San Francisco Examiner
Examiner Staff Writer
Japan’s devastation following the 9.0-magnitude earthquake is another reminder San Francisco needs to do more before the next big one rocks The City.
But doing more often means spending more money, especially when it comes to retrofitting the thousands of “soft-story” buildings in San Francisco most vulnerable to collapsing during an earthquake.
For years, city leaders have grappled with how to get property owners to upgrade the wood-framed residential buildings, where the first story is weaker than the above stories.
In December, a report prepared for The City’s Department of Building Inspection — called the Community Action Plan for Seismic Safety — recommended San Francisco should require private property owners to seismically upgrade their soft-story buildings by 2020.
A 7.2-magnitude earthquake on the San Andreas fault would result in 300 dead, 7,000 injuries, 27,000 buildings being condemned, 2,700 destroyed by fire, 85,000 housing units lost and up to $30 billion in property damage, the report says.
But mandating private property owners upgrade their buildings is a politically charged proposal involving landlords and tenants and a hefty bill. The costs are expected to range from about $60,000 to $130,000 per building, according to the report.
A way to help private property owners shoulder the costs has yet to be resolved. There are other debates, such as how much of the costs landlords could pass on to tenants.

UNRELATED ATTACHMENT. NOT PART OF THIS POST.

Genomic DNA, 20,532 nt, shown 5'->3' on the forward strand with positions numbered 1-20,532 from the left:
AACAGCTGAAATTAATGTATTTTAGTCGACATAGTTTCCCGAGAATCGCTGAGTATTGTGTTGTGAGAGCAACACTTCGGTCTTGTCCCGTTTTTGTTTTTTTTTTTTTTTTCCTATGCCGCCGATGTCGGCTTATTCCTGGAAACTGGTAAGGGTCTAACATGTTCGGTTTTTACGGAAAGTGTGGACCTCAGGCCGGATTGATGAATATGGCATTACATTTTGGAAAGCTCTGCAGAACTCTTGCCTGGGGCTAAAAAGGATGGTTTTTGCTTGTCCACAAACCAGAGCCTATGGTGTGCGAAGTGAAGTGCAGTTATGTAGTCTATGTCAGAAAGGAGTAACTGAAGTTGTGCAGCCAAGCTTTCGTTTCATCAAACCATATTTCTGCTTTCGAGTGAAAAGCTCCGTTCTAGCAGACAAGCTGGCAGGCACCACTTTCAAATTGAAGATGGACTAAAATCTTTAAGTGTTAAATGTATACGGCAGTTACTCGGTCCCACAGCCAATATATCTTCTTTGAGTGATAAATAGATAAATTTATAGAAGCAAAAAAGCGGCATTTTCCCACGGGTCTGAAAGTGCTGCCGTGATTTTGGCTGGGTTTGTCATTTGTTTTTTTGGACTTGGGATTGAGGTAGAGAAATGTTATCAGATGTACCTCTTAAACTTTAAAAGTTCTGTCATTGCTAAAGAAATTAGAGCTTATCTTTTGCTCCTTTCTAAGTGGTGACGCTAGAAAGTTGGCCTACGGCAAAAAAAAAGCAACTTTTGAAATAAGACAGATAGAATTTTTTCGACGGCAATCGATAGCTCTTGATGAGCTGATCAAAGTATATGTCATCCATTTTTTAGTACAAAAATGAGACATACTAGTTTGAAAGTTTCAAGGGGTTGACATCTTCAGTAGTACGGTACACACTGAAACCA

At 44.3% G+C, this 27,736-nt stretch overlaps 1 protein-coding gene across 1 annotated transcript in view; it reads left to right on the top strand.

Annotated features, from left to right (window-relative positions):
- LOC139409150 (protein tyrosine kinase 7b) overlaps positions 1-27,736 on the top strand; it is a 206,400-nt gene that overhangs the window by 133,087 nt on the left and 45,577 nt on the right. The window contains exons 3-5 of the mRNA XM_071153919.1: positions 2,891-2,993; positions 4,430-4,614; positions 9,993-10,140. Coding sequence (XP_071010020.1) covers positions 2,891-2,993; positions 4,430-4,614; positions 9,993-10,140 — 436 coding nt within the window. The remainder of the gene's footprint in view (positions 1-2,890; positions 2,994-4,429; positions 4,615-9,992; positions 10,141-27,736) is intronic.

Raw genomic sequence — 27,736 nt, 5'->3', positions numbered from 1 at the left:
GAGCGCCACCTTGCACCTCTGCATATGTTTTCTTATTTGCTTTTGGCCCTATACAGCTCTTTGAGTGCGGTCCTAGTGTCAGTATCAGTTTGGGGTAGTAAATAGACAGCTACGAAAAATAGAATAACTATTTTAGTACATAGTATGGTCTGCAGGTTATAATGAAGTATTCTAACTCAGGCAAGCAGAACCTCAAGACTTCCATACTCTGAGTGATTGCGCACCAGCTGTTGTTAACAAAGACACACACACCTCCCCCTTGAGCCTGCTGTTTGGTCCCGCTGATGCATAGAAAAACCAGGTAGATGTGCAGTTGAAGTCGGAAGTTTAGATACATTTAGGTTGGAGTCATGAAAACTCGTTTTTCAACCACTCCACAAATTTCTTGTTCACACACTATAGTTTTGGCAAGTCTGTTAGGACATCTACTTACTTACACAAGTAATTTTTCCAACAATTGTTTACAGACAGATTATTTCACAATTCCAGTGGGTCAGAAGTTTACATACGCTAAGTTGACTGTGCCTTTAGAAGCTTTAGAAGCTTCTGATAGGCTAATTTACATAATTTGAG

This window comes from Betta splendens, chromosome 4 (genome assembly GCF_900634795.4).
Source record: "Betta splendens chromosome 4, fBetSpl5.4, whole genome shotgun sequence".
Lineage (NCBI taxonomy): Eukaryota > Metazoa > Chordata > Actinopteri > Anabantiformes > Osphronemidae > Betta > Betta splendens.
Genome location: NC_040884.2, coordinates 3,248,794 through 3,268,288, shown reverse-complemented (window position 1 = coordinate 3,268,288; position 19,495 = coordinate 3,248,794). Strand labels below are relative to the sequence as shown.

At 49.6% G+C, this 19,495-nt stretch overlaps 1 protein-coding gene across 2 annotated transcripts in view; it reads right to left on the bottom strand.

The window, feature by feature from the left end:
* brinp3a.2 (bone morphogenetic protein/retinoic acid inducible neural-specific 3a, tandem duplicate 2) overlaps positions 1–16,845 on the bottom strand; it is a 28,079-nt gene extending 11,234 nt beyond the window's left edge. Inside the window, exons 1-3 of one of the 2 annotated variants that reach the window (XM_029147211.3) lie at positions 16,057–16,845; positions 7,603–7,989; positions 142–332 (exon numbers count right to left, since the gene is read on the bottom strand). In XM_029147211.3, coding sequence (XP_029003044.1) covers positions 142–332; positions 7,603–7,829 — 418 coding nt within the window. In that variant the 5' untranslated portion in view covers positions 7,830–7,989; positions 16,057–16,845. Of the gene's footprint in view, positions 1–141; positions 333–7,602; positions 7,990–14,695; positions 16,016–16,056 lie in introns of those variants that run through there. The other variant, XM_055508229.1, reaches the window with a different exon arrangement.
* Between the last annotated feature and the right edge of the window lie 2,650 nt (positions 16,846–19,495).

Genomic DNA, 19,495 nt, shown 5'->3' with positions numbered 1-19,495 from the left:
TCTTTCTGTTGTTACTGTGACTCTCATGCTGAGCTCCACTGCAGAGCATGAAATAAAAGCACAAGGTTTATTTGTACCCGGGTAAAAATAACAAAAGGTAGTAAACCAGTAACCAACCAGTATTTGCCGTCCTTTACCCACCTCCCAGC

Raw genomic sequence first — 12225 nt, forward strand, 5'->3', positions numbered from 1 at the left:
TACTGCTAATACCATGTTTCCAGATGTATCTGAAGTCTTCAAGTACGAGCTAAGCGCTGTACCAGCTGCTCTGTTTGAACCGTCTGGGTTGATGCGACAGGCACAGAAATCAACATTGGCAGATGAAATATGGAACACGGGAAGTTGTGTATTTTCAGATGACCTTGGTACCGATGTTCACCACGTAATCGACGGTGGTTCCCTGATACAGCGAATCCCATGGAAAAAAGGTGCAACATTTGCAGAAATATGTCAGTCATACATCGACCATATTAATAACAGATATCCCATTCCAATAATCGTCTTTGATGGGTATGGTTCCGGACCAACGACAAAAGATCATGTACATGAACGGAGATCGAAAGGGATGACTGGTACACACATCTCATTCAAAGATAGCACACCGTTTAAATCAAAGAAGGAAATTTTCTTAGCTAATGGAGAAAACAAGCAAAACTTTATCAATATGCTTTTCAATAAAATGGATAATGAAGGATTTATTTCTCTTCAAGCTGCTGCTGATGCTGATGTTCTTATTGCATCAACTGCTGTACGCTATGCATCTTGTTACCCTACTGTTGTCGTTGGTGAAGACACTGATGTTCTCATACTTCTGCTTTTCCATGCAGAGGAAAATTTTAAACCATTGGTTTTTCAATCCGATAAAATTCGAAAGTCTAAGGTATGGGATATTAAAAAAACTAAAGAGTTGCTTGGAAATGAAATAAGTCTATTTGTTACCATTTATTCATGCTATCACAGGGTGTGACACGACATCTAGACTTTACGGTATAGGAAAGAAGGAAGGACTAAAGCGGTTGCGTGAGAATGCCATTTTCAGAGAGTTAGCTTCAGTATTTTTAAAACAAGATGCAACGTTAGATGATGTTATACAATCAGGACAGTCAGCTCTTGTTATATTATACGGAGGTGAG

Noni Richen, president of the Small Property Owners of San Francisco Institute, said many building owners will need financial assistance from The City. She objected to what she called “unfunded mandates” to fix buildings.
“Unfunded mandates are what kill a lot of private businesses,” Richen said. “We can’t move our houses.”
Last year, then-Mayor Gavin Newsom introduced legislation that would have mandated seismic upgrades, but it has gone nowhere. In November, voters rejected a $46 million “deferred loan and grant program” to help landlords pay to retrofit buildings housing low-income tenants.
Mayor Ed Lee’s spokeswoman Christine Falvey said a “working group” has been assembled to review the report’s 17 recommendations with the intent of implementing them. The group, led by City Administrator Amy Brown, meets for the first time later this month.
“Ed supports requiring private property owners to do this. But he wants to find some [funding] mechanism to make this achievable,” Falvey said.
John Paxton, who owns a real estate consulting business and sat on the CAPSS advisory committee, said there are big policy issues left unanswered, but The City should move now to resolve them.
“Every day we don’t do something we’re a day closer to a catastrophic earthquake,” Paxton said. “There is legislation sitting in the file folder in City Hall that could be brought out this afternoon.”
What would happen after a 7.2-magnitude quake on the San Andreas fault:
85,000: Units of The City’s 330,000 housing units would be uninhabitable
11,000: Units that would have to be demolished
5,800: Units that would be destroyed by fires
$17 billion to $54 billion: Potential value of the amount the damage to buildings due to shaking and fire
Source: Community Action Plan for Seismic Safety report